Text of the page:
5 classmates exploring Mumbai after 25 years since college for 3 days and mostly no nights
Malini. Priyanka. Pallavi. Divya. Kunj. We were classmates in Mount Carmel College, Bangalore, in what seems like a million years ago. The 90s. The era when if we had to drop a message on our whereabouts to our friends we’d scribble on the tiny corner of the blackboard at the foyer of the college. When owning a pair of jeans was a privilege. When music was enjoyed on cassette playing Sony Walkman, shared among friends. And, bunking class mostly meant sitting on the drive and diving into each other’s lunch dabbas. Life took us our separate ways as it does and I re connected with some of them 3 years ago when I visited the US, even with Pallavi who lives in my own city. And, voila, soon the whatapp group chitter chatter turned into a reunion plan.
Mumbai seemed like the perfect meeting spot. None of the 5 of us live in Mumbai, but have had had some tryst. Malini has spent her formative school years here. Pallavi visits Mumbai very often on work. Divya has explored and enjoyed it as a tourist. Priyanka is a Mumbai virgin making a Mumbai travel plans since I had a home in the mad city. As for me, I worked in Mumbai for half a decade, living like there like a tourist, and now the pretend homie in this group. For all the assorted ambitions we were packing into this reunion plan - night life, seafront, chilling, culture, history, food, shopping - into 3 days, only Mumbai, the city where impossible dream come true, could do it for us.
Our planning was via an uncharacteristically uber-polite whatsapp group that reduced the distance between Bangalore, NJ and Chicago but had everyone democratically agree on everything. In support cast were Google Sheets, Splitwise, Whatsapp video calls and Pallavi’s able assistant, Geeta (a real person), to engineer the very ambitious and fun plan for 3 days so that we experience of the beautiful melee of Mumbai and also pursue our selfish individual passions that would be our personal high points of our holiday.
The one thing we got right straight away was getting an apartment to ourselves in the heart of Bandra, very close to the hugely touristy Bagel House, the exact reason why we didn’t end up eating there. However, our process of closing on an apartment was tedious and fraught with roadbumps as we discovered that while it’s definitely worthwhile to stay in South Mumbai/Colaba as a tourist, there are far fewer Airbnb options there; and, if you find one you like, should grab it immediately. Also, it’s worth keeping your radars on for what look like a steal deal, as it’s very likely the building is under renovation and the windows under a scaffolding, or the neighbours just hate the concept of an Airbnb in their apartment. We lost a few apartments to deliberations, but what we double downed was perfect! Cute, cozy, airy, with a non-slum view, in a small building with 1 apartment per floor where we could sprawl our belongings, plonk ourselves on the sofa, raid each other’s make up, clothes and accessories and cook up a little something in case we got very lazy or jetlagged. The very noteworthy aspect was a 3 toilet access in a 2BHK, that reduced our morning turnarounds immensely. Apparently. I can’t remember our nights from mornings.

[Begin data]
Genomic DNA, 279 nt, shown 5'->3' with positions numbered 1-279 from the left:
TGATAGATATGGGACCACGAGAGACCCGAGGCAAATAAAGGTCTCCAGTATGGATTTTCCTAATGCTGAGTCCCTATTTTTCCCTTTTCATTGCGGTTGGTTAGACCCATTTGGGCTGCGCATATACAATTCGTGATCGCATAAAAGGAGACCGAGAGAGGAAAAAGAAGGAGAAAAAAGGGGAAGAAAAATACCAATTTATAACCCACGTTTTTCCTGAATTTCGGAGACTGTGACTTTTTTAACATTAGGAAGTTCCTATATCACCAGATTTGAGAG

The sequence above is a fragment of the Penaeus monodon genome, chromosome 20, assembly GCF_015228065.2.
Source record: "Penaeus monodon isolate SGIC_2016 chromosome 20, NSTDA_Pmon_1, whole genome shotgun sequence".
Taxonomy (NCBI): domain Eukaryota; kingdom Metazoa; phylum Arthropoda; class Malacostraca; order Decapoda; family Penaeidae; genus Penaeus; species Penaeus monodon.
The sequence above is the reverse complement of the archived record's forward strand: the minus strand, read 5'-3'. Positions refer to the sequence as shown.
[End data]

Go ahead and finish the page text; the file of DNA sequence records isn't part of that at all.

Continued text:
Mumbai is a melting pot. You look for some new place to eat every other week and you’ll find a plethora of options that are so uniquely the city. We each had our eatgenda and 3 days into a minimum of 3 meals meant we could tick off everyone’s cravings.
080 – The lounge at Bangalore airport – Setting the stage for good times, even before we stepped on the soil of Mumbai, is the pretty swanky lounge with the name that gives away the STD code of the city. I love it’s modern design with Indian ikat touches and the very quintessentially ooru pro tech plug in, like sound proof cubicles and wireless charging points, hitech loos, business booths, whiskey bar, cinema lounge and, of course, a 5 star like spread of food - south Indian, north Indian, bakes, cornflakes, juices, cut fruit, yoghurt, smoothies and live counters. And, while the optics gets my sensories dancing, in classic Kunj Shah style I reach for idli vada sambar, like I always do, no matter how vast the spread, no matter which part of India. Note: Amex and Axis bank card holders and Priority Pass members get complimentary access, however it’s wise to check for any updates beforehand.
Mumbai’s street food
1. Chaat at Fort – Think Juhu or Chowpati and you think bhel puri in conical pudiyas. There is a theory that Bhel was invented at a restaurant called Vithal near Victoria Terminus, bless the chef(s). I am not a huge fan of the street chaat of Mumbai as it teekha (spicy) and not chatpata (hot-sweet), but over my 5 year stay stint I acquired a taste from some of the good spots – Fort area, the folks in front of Fab India being one of my go to. But when we did jump off our taxi to go there, the go to were gone! I never give up on good chaat! Two bylane away Malini and I were wolfing down spicy pani puris and parceling bhel puri-sev puri (pronounced sheu puri) and turning it into our lunch-on-the-go. There! We were being not-a-moment-to-lose Bambaiyyas already!